As a runner in urgent need of a refresher in what actually comprises a sensible training plan, I found the ‘Planning your training week’ section really useful.

Planning training

Looking back, I suspect that last year I was inadvertently completing all of my training sessions at a moderate to high level of intensity. I got my pre- and post-run fuelling totally wrong and was eating far too much carbohydrate. After ‘digesting’ the contents of Chapter 2, I’m now impressed that I (a) didn’t put on more weight and (b) didn’t get injured while I was training for the Great Birmingham Run.

Chapter 3: Fine-Tuning your Body

“Chapter 3 highlights the importance of maintaining the well-oiled machine we call our body; it looks at issues relating the injury, illness and over-reaching and demonstrates how the right nutrition can combat these potential problems”

When I bought Fast Fuel, I headed straight to the sections on injury prevention and nutrition for sore, tired or injured bodies.

Injury prevention

The author points out that although being injured is very frustrating – this is an understatement – it is also a good time to reflect and to work out how you can reduce your risk of the same injury occurring again. Reading the book has made me realise just how much I need to improve my diet. I now suspect that my poor diet contributed to my foot injury. The third chapter also includes a thought-provoking section; ‘Have you lost your running mojo?’

As I believe that at some stage, nearly every runner experiences a loss of running mojo, I’ll dedicate a blog post to the subject.

Food, glorious food – Examples of light and main meals

Although my nut allergy unfortunately meant that I had to discount several recipes in Fast Fuel, I was still left with a decent number of light and main meals to choose from. While I obviously can’t share the exact recipes, I decided to list the meals I’ll be attempting to create over the next few weeks. If you’re really unlucky, I might share my thoughts in a future post.

  • Half and Half Chilli con Carne I’m a fan of ‘normal’ Chilli con Carne so thought this recipe looked intriguing. The recipe halves the amount of beef and replaces it with lentils.
  • Punjabi-Style Aloo Sabsi I picked this recipe simply because I want to try some completely new (to me!) food.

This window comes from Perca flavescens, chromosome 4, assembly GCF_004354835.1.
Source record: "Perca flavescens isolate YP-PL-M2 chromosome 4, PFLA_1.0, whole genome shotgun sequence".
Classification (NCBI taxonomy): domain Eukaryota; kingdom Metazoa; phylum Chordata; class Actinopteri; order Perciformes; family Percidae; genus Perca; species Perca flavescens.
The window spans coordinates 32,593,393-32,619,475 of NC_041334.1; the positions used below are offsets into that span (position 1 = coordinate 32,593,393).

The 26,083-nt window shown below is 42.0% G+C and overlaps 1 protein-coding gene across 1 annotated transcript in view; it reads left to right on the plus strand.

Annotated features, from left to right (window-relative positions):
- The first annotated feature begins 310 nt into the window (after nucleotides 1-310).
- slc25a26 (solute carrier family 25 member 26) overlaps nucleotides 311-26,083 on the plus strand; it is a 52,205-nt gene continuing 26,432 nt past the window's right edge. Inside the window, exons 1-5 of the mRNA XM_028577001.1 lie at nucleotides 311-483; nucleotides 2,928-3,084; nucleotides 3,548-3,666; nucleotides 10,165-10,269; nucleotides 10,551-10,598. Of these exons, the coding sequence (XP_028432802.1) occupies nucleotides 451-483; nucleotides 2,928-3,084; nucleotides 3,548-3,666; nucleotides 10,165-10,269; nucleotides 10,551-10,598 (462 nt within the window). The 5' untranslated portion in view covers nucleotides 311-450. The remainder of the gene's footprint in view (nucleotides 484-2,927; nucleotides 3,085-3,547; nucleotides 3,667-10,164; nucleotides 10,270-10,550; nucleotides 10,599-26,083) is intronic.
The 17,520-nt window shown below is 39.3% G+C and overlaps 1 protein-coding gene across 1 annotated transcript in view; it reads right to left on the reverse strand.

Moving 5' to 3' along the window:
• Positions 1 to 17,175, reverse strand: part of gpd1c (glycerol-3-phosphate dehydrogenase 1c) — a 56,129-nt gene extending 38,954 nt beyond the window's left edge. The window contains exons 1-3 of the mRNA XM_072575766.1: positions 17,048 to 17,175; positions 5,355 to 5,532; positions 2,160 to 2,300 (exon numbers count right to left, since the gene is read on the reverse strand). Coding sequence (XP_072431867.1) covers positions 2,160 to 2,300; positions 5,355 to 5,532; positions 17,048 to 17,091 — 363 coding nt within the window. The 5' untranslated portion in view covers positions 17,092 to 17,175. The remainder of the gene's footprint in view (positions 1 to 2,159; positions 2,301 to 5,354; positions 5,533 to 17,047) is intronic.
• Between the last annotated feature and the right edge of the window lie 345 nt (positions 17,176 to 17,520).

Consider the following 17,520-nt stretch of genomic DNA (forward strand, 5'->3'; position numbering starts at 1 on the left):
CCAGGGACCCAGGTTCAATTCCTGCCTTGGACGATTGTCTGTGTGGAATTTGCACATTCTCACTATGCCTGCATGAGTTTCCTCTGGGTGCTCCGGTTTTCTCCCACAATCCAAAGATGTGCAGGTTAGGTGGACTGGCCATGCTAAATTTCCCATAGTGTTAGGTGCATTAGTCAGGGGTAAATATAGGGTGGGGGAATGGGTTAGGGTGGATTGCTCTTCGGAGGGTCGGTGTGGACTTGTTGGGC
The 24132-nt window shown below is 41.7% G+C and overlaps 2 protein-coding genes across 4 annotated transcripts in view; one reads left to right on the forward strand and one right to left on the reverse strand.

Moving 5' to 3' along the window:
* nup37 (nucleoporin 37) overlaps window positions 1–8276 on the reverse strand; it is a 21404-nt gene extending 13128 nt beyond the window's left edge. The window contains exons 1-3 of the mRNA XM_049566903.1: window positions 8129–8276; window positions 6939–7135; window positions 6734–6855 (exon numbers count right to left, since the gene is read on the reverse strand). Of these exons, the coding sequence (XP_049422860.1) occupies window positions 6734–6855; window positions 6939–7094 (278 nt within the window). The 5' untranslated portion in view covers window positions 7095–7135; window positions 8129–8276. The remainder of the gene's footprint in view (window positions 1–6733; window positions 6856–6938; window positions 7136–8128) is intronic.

• Roasted Vegetable and Mozzarella Bruschetta I tend to opt for bruschetta as a starter when I eat out, so I thought I’d see if I could make my own. With a preparation time of only five minutes, nothing can possibly go wrong…
  • Sausage Casserole I love sausages. I also enjoy making casseroles so, when the weather cools down, a sausage casserole sounds like a win-win.
  • Tangy Chicken Stir-Fry I’ve got a culinary confession; I’ve never made a stir-fry from scratch. Fingers crossed I manage to cook the chicken to perfection and don’t burn the vegetables.

If I disappear from twitter for a prolonged period of time, then it is highly likely one of these recipes didn’t quite go to plan.

The Verdict

I found Fast Fuel easy-to-read and I thought that the book was laid out in a logical way, with each chapter building on the previous chapter. If you are a runner who is interested in finding out more about how nutrition can aid your running performance, then this is quite possibly the perfect book for you. If you are a runner with a more advanced understanding of sports nutrition, then I suspect that Fast Fuel may be slightly too basic for you.

Fast Fuel: Food for Running Success is published by Nourish Books and has a RRP of £9.99 and is available from all major bookstores.

**Full disclosure: I bought Fast Fuel: Food for Running Success myself. I was not asked to review the book, but decided to share my honest thoughts on a book I found useful as a runner**

Book Review: Running Science by John Brewer

I hope that everyone had a good weekend, I’ve got something slightly different today; a book review.

The last book review I produced was for a lengthy academic book on the science of environmental flows. To be honest, the experience of having to read and review a 424 page book in three days put me off the process of reviewing books.

However, when I was sent the press release for a new book – Running Science – I knew that I would enjoy reviewing the book as it covers two of my favourite subjects.

Running Science

I’ll start with a huge spoiler.  Running Science is by far and away one of the best running books I’ve read. I found the book so engaging I couldn’t put it down and read it from cover-to-cover in one sitting. Pretty unusual for me as I am normally very easily distracted.

Running Science contains contributions by several different researchers and sports scientists and is edited by John Brewer, Professor of Applied Sports Science at St Mary’s University in London (follow John on twitter @sportprofbrewer). The book looks at the scientific facts behind the world’s best performances and includes insights that offer you the analysis to help you raise your game.

At its most basic level, running is deceptively simple. All you need to start is a decent pair of running shoes and some comfortable clothes. However, after a while most runners will want to learn more about the many factors – for example the weather – that affect running performance. Science plays an important role in most, if not all, of these factors.

photo

John Brewer and his team of expert contributors read through hundreds of scientific studies on running – a detailed reference list is provided – and broke their findings down into eight chapters; (1) The runner’s body, (2) Perfect motion, (3) Fuel and fluid, (4) Running psychology, (5) Training and racing, (6) Equipment, (7) Running well and (8) The big questions. Each chapter explores a different aspect of the sport through a series of questions for example: